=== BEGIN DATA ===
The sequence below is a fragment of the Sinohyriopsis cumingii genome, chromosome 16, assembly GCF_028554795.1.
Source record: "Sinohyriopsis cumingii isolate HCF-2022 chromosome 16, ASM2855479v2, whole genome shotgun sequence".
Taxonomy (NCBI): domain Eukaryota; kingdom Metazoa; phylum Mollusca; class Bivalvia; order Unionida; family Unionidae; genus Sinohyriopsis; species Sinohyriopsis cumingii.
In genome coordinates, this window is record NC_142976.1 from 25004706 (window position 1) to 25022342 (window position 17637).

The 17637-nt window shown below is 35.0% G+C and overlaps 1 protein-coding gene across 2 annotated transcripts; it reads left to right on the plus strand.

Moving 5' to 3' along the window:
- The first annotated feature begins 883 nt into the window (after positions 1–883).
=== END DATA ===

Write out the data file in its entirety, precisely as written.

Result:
The sequence below is a fragment of the Sinohyriopsis cumingii genome, chromosome 16, assembly GCF_028554795.1.
Source record: "Sinohyriopsis cumingii isolate HCF-2022 chromosome 16, ASM2855479v2, whole genome shotgun sequence".
Taxonomy (NCBI): domain Eukaryota; kingdom Metazoa; phylum Mollusca; class Bivalvia; order Unionida; family Unionidae; genus Sinohyriopsis; species Sinohyriopsis cumingii.
In genome coordinates, this window is record NC_142976.1 from 25004706 (window position 1) to 25022342 (window position 17637).

The 17637-nt window shown below is 35.0% G+C and overlaps 1 protein-coding gene across 2 annotated transcripts; it reads left to right on the plus strand.

Moving 5' to 3' along the window:
- The first annotated feature begins 883 nt into the window (after positions 1–883).